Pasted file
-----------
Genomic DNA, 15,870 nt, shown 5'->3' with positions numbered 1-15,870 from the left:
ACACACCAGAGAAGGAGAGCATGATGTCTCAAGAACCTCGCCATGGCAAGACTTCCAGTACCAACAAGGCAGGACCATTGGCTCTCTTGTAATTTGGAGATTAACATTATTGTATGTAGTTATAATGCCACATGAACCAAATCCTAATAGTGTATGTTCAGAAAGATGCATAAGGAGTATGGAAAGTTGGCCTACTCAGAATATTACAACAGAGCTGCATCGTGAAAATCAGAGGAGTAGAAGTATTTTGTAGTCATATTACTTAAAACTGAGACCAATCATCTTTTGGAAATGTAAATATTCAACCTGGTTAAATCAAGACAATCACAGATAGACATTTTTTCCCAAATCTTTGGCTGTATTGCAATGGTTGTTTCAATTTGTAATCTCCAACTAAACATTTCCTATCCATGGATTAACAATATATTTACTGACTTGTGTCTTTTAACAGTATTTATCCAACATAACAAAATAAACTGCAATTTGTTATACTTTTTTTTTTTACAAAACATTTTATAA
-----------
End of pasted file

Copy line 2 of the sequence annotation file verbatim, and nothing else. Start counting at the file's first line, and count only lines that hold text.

ACACACCAGAGAAGGAGAGCATGATGTCTCAAGAACCTCGCCATGGCAAGACTTCCAGTACCAACAAGGCAGGACCATTGGCTCTCTTGTAATTTGGAGATTAACATTATTGTATGTAGTTATAATGCCACATGAACCAAATCCTAATAGTGTATGTTCAGAAAGATGCATAAGGAGTATGGAAAGTTGGCCTACTCAGAATATTACAACAGAGCTGCATCGTGAAAATCAGAGGAGTAGAAGTATTTTGTAGTCATATTACTTAAAACTGAGACCAATCATCTTTTGGAAATGTAAATATTCAACCTGGTTAAATCAAGACAATCACAGATAGACATTTTTTCCCAAATCTTTGGCTGTATTGCAATGGTTGTTTCAATTTGTAATCTCCAACTAAACATTTCCTATCCATGGATTAACAATATATTTACTGACTTGTGTCTTTTAACAGTATTTATCCAACATAACAAAATAAACTGCAATTTGTTATACTTTTTTTTTTTACAAAACATTTTATAA